To be eligible for Social Security disability benefits, a person must be unable to engage in substantial gainful activity (SGA). A person who is earning more than a certain monthly amount (net of impairment-related work expenses) is ordinarily considered to be engaging in SGA. The amount of monthly earnings considered as SGA depends on the nature of a person’s disability. The Social Security Act specifies a higher SGA amount for statutorily blind individuals; Federal regulations specify a lower SGA amount for non-blind individuals. Both SGA amounts generally change with changes in the national average wage index.
Social Security usually uses the “substantial gainful activity” (SGA) level to determine what is too much work. In 2016, SGA is defined as earning $1,130 or more a month from working, or $1,820 for blind people.
Substantial gainful activity (SGA) is a term used in the United States by the Social Security Administration (SSA). Being incapable of substantial gainful employment is one of the criteria for eligibility for Supplemental Security Income (SSI) or Social Security Disability Insurance (SSDI) benefits.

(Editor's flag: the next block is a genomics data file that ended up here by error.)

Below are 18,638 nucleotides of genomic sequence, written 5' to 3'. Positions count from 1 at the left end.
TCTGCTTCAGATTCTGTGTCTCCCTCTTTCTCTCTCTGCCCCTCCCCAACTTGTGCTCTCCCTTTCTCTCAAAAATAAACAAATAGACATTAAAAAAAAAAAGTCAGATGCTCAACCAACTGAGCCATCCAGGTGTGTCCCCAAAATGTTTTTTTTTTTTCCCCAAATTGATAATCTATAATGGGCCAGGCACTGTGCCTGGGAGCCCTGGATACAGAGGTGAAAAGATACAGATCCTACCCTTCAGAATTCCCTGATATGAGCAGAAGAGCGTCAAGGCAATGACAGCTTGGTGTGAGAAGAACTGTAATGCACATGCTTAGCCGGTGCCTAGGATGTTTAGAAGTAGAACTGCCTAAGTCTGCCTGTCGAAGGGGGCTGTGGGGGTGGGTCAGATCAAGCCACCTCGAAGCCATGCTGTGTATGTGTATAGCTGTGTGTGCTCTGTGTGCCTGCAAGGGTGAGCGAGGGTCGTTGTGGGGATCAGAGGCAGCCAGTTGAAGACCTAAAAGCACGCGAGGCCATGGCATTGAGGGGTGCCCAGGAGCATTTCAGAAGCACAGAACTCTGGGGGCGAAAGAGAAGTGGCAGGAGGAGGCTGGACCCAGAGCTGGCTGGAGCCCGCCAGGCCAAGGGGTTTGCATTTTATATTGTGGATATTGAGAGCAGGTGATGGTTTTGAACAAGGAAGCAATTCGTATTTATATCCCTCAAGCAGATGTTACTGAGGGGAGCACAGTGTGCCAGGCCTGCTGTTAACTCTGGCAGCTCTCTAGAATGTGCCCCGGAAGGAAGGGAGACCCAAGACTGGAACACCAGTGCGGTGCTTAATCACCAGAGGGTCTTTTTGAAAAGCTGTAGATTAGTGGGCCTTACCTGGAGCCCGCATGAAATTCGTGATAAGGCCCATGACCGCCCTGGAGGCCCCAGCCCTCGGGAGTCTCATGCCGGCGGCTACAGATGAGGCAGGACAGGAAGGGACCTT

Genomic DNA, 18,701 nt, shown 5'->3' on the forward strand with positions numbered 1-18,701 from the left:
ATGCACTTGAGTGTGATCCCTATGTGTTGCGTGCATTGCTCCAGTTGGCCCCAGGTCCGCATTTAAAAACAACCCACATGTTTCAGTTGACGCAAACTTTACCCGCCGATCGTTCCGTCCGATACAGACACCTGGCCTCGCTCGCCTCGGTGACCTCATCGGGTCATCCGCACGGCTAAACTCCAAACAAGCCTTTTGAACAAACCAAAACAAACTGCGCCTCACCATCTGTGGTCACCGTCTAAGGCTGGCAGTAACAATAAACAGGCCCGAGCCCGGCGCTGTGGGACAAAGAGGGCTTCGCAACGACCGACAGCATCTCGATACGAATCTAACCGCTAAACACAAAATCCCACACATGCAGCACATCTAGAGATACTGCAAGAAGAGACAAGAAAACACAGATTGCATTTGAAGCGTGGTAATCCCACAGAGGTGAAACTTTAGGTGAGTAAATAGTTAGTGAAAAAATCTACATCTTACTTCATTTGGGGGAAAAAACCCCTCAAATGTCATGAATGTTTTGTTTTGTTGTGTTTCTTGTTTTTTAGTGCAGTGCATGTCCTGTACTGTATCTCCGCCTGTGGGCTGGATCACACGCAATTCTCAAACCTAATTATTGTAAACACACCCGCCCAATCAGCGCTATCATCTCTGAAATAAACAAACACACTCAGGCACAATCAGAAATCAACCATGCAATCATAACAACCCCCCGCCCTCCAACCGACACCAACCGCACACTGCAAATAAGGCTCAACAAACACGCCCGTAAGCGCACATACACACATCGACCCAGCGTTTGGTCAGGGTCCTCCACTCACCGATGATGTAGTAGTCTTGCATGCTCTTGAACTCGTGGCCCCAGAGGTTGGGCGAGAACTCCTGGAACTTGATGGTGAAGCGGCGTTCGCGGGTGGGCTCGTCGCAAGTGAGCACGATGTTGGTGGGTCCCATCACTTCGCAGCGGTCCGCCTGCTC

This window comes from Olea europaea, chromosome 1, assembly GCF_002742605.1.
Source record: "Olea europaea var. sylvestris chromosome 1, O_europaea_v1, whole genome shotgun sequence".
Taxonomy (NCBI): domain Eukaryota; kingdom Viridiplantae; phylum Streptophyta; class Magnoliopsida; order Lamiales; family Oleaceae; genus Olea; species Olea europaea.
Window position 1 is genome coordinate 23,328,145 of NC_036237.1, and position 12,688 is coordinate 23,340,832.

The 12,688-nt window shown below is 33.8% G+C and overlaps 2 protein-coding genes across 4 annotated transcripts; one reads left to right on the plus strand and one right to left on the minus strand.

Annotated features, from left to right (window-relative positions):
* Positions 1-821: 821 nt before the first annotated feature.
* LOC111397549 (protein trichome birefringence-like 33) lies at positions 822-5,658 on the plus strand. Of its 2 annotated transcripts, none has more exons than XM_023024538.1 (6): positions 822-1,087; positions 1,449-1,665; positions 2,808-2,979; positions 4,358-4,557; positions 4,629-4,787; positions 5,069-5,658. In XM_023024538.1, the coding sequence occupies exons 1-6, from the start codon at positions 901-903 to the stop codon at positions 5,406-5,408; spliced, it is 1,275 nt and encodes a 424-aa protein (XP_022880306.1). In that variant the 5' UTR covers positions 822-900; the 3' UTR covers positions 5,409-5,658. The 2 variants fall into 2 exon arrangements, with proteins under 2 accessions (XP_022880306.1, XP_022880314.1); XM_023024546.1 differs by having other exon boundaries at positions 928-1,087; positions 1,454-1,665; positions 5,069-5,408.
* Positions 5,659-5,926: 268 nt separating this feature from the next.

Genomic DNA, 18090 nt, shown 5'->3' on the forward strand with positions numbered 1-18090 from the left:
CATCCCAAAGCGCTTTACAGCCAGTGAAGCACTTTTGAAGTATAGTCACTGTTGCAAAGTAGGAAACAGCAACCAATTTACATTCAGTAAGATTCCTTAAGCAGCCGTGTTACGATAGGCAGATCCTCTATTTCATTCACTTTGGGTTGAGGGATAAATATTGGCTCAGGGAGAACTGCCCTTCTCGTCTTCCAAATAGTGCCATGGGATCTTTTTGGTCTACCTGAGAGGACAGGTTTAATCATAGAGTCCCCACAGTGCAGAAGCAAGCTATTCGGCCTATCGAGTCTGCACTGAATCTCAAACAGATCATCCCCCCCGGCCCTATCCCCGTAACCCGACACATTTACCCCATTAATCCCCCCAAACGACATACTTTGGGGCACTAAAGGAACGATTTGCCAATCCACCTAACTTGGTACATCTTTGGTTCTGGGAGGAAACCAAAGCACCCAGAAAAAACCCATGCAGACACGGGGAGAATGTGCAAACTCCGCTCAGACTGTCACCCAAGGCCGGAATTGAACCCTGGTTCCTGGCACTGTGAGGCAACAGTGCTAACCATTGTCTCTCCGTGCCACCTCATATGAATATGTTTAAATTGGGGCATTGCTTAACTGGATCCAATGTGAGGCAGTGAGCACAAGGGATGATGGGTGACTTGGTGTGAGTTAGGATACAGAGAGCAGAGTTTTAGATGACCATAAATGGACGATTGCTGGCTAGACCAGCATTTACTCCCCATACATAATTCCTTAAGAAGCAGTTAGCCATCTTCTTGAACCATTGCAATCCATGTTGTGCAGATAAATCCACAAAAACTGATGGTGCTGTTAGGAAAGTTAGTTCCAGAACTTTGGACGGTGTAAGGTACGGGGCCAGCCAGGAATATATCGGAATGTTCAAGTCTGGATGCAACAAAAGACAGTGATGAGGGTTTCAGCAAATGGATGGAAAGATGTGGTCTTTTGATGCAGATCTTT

A person who is earning more than a certain monthly amount (net of impairment-related work expenses) is ordinarily considered to be engaging in SGA. The amount of monthly earnings considered as SGA depends on the nature of a person’s disability.
Countable earnings of employees indicate SGA and “countable income” is “substantial” if the amount averages more per month than $1,170 in 2017 ($1,950 if the employee is blind). Because the SGA is based off capacity to work, unearned income does not count. Income from unemployment benefits, investments, capital gains, rentals, gifts, inheritance or interest is not counted toward the SGA limit because it does not reflect capacity to work.
After a person becomes eligible for disability benefits, the person may attempt to return to the work force. As an incentive, we provide a trial work period in which a beneficiary may have earnings and still collect benefits.
During a trial work period, a beneficiary receiving Social Security disability benefits may test his or her ability to work and still be considered disabled. Social Security does not consider services performed during the trial work period as showing that the disability has ended until services have been performed in at least 9 months (not necessarily consecutive) in a rolling 60-month period.
Freedom Resource Center for Independent Living can help you explore and develop plans to return to work.
(image description: Three men are holding what appears to be cement rakes and are smoothing out cement that has been laid. In the background are dark clouds that show a little sun shining through. At the top of the picture are the words, substantial gainful activity – working while on disability.)